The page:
Yet, Liverpool will start next season with a new striker on the books. Darwin Nunez, the 22-year-old Uruguayan has just signed for an initial 75m Euros from Benfica, a development that has only emboldened the view that Liverpool’s goal scoring somehow needed fixing after a record-breaking season. Its easy to conclude that a few more goals at certain opportune moments of last season would have secured the impossible quadruple – it was that close – and that the new arrival will spark a significant improvement on last season.

But – again – context matters. Nunez’s arrival is a welcome development, especially with regards to the continued evolution of a mature squad – even the best of teams should always look to refresh things – but its clear that his arrival has more to do with the impending departure of 30-year-old Sadio Mane (apparently Bayern Munich bound) and it’s not some sort of indictment of last season’s goalscoring performance.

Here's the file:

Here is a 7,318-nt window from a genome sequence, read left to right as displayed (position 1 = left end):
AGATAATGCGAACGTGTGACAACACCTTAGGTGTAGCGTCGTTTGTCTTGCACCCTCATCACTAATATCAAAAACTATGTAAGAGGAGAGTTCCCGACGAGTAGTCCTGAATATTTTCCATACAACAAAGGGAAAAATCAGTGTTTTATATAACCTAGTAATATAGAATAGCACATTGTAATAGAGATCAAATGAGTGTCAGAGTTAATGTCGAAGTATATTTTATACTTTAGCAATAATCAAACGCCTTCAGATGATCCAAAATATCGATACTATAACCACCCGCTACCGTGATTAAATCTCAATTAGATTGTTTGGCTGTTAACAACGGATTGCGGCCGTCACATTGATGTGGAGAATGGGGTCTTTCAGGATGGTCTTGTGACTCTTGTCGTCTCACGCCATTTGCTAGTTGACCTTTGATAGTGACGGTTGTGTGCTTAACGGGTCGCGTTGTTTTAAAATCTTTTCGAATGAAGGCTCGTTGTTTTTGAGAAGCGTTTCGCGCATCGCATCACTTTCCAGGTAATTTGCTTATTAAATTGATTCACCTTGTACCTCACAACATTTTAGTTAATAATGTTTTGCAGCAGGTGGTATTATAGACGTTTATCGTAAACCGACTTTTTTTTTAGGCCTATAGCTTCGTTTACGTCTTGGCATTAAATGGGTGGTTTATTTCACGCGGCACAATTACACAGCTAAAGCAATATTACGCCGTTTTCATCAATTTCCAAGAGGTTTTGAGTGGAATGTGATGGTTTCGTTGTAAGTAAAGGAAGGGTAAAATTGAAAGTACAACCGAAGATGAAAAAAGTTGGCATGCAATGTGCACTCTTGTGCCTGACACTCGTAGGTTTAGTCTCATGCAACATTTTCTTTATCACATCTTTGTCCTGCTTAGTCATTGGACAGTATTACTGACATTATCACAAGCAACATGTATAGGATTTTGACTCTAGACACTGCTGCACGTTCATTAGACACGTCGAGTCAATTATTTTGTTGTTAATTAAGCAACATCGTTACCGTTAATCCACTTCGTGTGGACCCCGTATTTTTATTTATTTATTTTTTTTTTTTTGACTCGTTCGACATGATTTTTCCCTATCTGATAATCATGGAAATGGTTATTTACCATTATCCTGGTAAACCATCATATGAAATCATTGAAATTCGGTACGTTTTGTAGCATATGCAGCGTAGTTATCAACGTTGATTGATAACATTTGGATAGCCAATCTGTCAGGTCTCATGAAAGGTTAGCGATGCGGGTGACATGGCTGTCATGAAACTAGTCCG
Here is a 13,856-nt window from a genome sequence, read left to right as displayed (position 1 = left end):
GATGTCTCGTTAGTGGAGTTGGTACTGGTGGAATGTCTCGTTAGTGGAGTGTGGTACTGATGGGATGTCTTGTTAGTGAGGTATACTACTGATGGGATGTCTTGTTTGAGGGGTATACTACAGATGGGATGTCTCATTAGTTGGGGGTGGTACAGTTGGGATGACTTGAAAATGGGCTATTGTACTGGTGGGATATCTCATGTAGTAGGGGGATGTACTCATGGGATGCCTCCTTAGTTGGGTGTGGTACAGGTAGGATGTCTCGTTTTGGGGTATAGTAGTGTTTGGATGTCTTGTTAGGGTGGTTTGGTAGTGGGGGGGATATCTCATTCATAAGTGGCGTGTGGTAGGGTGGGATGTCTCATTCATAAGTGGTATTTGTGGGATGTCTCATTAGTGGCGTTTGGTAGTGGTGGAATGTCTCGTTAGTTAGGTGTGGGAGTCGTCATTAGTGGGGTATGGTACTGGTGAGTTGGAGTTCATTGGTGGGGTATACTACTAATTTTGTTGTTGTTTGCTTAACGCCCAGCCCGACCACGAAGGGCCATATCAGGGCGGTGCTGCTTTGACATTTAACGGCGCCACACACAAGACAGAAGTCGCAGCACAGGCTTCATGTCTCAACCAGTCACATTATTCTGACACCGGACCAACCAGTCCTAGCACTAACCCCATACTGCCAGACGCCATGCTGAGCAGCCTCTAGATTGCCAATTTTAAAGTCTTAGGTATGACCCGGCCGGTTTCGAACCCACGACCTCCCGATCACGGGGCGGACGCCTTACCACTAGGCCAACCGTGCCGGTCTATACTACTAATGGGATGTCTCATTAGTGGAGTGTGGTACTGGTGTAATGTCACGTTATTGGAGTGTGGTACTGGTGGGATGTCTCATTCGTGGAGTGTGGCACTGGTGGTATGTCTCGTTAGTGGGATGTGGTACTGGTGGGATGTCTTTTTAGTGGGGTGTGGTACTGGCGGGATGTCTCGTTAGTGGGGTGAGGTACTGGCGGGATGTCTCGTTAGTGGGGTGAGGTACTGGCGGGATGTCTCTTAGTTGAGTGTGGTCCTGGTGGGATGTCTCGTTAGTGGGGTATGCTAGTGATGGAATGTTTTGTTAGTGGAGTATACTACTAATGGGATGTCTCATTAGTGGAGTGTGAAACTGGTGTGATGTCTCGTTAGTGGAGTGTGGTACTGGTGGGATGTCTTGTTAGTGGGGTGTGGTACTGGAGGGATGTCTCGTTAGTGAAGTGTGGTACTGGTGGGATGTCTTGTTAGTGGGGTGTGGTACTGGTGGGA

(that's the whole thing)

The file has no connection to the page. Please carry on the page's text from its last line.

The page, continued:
Nunez’s arrival may yet make Liverpool’s attack even better than it was last season, that’s the hope anyway, but – make no mistake – Mane will be a hard act to follow, and last season – Liverpool’s highest scoring ever, remember – will prove a high bar to match.

The attack has its fix – but not because it needed fixing.

    Leave a Reply

    Your email address will not be published.